Sens. Joseph Biden and Chris Dodd voted against it. Sen. Barack Obama said he would have voted against it if he had voted. Former Sen. John Edwards implied he would have voted against it if he could have voted.
And Sen. Hillary Rodham Clinton? She voted in favor of the measure in question, which asked the Bush administration to declare Iran's 125,000-member Revolutionary Guard Corps a foreign terrorist organization. Such a move - more hawkish than even most of the Bush administration has been willing to venture so far - would intensify America's continuing confrontation with Iran, many foreign policy experts say.
Part of the reason for Clinton's vote, some of her backers say privately, is that she already has shifted from primary mode, when she needs to guard against critics from the left, to general election mode, when she must guard against critics from the right.
That means she is trying to shore up her national security credentials against Republican candidates like Rudy Giuliani and Mitt Romney, and is trying to reassure voters that she would be a tough-minded commander in chief.
By supporting the bill - sponsored by Sens. Joe Lieberman of Connecticut and Jon Kyl of Arizona - Clinton also is solidifying crucial support from the pro-Israel lobby.
Clinton voted along with 75 other senators in favor of the bill "in order to apply greater diplomatic pressure on Iran," according to a statement she put out after the vote. "The Revolutionary Guards are deeply involved in Iran's nuclear program and have substantial links with Hezbollah."
Speaking at a town hall meeting Saturday with some 300 people at a high school in Florence, S.C., Clinton again defended her vote on the bill. She said the vote is consistent with her negotiating strategy.
"They are supporting sending weapons into Iraq right now that are used against our troops," she said, adding that the resolution gives an opening to future penalties and "leverage when we negotiate with them."
But Clinton has come under withering criticism for her vote from many Democrats, who say she is implicitly supporting what they see as an attempt by the administration to build a case for war with Iran. And her vote also has set off a debate among foreign policy experts about how best to put pressure on Iran, with some of them saying that Clinton, along with a big majority of the Senate, has gone too far.
"What Sen. Clinton and the other legislators who voted for this bill don't seem to realize is that the Revolutionary Guards are not al Qaeda," said Karim Sadjapour, an Iran expert at the Carnegie Endowment for International Peace. "They're not a group of voluntary jihadists signing up to fight the United States. Many are conscripts taken from the regular army."
Sadjapour, an Iranian American, and some other experts argue that the rank and file of the Revolutionary Guards are far more representative of Iranian society than most Americans realize. So labeling Iran's elite fighters as terrorists is a move that is more likely to drive the Iranian population closer to the country's hard-liners.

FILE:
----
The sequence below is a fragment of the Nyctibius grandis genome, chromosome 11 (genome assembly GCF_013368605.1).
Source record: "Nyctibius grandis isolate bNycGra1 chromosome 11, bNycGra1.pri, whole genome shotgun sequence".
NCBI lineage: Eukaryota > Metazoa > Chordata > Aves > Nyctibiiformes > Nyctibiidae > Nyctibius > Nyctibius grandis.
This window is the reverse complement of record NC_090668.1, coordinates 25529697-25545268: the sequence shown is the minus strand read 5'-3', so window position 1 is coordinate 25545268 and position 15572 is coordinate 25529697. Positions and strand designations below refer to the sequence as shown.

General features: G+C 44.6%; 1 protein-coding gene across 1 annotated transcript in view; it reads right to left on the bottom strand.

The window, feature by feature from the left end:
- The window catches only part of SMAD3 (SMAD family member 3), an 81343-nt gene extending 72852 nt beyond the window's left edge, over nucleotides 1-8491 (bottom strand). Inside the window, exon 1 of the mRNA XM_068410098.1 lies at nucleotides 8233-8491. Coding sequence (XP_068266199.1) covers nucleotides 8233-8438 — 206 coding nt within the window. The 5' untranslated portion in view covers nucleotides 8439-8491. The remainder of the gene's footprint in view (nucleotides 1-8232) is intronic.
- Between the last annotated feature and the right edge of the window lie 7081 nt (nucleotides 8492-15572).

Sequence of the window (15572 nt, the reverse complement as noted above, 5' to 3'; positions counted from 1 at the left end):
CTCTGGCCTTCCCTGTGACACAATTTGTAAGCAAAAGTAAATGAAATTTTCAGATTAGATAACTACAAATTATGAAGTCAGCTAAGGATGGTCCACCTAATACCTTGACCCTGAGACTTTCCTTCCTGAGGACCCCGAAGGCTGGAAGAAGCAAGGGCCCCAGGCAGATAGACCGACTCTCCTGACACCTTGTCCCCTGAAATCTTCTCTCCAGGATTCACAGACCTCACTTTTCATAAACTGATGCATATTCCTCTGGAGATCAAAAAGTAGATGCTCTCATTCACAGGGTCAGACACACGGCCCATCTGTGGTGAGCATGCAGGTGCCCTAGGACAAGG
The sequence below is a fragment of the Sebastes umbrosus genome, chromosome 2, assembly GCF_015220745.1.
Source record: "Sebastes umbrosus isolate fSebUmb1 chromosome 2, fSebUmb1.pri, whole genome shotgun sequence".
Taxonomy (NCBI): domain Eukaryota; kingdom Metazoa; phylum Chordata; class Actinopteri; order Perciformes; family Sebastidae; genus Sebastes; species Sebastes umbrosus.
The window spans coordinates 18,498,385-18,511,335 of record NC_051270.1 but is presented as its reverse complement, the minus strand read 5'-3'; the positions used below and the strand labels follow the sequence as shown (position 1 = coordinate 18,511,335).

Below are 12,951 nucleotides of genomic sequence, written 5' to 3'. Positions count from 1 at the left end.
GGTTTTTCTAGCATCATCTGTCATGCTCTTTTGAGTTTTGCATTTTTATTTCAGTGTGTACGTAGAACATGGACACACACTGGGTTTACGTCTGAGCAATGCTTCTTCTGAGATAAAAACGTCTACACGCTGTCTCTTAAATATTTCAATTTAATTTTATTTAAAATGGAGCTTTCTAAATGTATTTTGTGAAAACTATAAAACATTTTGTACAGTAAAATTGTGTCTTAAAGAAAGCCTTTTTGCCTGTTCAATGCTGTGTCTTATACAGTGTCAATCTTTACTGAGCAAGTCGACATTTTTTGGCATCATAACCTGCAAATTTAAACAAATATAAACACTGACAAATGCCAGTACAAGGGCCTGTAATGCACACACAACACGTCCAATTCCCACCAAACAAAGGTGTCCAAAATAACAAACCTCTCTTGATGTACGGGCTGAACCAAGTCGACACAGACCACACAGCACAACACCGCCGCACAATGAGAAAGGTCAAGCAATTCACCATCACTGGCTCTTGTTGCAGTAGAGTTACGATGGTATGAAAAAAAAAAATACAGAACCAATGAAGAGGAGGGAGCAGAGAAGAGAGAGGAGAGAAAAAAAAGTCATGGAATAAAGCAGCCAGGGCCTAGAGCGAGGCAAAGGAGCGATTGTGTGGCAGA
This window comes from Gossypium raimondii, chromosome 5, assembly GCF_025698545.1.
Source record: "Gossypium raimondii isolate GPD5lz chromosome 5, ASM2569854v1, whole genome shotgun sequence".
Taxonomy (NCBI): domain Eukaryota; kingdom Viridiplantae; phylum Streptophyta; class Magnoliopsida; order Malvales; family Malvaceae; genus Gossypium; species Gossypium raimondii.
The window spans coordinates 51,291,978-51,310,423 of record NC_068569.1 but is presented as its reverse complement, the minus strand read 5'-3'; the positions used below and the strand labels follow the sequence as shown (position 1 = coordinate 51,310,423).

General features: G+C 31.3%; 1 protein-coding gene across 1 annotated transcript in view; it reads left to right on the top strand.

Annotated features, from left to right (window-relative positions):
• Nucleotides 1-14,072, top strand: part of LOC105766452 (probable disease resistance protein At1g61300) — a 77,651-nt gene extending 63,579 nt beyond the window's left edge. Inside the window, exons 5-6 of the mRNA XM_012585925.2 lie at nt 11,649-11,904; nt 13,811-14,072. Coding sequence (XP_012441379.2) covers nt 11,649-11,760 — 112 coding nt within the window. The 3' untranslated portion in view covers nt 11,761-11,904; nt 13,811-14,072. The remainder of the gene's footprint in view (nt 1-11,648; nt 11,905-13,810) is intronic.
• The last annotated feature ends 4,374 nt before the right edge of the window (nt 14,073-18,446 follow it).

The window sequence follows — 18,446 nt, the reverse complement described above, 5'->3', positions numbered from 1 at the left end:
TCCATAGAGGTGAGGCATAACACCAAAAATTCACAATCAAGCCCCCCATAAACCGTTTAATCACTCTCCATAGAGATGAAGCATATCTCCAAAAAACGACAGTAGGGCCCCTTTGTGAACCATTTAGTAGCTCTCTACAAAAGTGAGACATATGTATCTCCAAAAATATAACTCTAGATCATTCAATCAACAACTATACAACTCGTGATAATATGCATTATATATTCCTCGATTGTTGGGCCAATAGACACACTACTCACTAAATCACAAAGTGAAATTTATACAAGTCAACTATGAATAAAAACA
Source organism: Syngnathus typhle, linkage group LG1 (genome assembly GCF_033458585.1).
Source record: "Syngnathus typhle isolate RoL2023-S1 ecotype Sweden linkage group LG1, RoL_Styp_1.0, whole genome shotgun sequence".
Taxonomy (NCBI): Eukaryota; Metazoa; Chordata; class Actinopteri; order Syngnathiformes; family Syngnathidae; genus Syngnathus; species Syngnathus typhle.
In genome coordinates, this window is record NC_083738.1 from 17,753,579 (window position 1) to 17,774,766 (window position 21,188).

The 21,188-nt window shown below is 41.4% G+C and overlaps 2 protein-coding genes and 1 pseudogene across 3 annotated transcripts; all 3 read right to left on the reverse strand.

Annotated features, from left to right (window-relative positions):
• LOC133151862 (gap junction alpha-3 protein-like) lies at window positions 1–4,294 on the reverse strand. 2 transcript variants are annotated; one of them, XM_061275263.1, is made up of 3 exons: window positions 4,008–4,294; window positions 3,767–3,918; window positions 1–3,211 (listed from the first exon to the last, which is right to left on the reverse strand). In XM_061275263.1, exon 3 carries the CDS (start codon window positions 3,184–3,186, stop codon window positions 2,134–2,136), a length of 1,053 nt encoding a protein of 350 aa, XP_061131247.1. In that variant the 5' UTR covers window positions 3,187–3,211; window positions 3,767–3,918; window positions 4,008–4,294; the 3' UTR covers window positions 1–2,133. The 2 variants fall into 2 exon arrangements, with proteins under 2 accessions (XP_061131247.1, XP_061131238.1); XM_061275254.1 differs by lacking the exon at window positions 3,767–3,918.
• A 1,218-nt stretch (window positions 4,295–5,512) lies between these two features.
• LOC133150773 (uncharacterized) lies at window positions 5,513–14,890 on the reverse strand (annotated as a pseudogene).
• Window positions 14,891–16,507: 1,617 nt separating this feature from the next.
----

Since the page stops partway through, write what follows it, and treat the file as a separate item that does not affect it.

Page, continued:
Even within the Bush administration, there is debate about whether designating the entire Revolutionary Guard Corps as a terrorist organization is a good idea.
While some White House officials and some members of Vice President Dick Cheney's staff have been pushing to blacklist the whole Revolutionary Guard, administration officials said, officials at the State and Treasury departments have been pushing a narrower approach that would list only the Revolutionary Guards' elite Quds Force and, perhaps, companies and organizations with financial ties to that group.
The designation would make it easier for the United States to block financial accounts and other assets controlled by the group. But most of America's partners in a big diplomatic push to rein in Iran's nuclear ambitions don't like the idea at all, arguing that it might hamstring any number of business ventures with the country. In addition, some European diplomats argue that the move could further alienate the Iranian population.
Clinton has come under attack from the anti-war flank of her party. Among their objections, her opponents say the vote could be used by the White House to justify a military strike on Iran. In a column in the New Hampshire Union Leader, Obama, who did not vote, called Clinton "the only Democratic presidential candidate to support this reckless amendment."
Biden was milder but still critical of the bill.
"I do not think the suggestion that the president designate an arm of the government of Iran as a 'terrorist' entity provides any authority to do anything - after all, it is a nonbinding measure," he said on the Senate floor before opposing the bill Sept. 26. "But this administration has an unduly broad view of the scope of executive power, particularly in time of war."
In the statement she released after the vote, Clinton spoke of the need for "robust diplomacy" with Iran and warned Bush that he should not think that "the 2001 resolution authorizing force after the terrorist attacks of 9/11 in any way authorizes force against Iran. If the administration believes that any use of force against Iran is necessary, the president must come to Congress to seek that authority."
Clinton concluded: "Nothing in this resolution changes that."
The Associated Press contributed to this report.
© 2007 The San Francisco Chronicle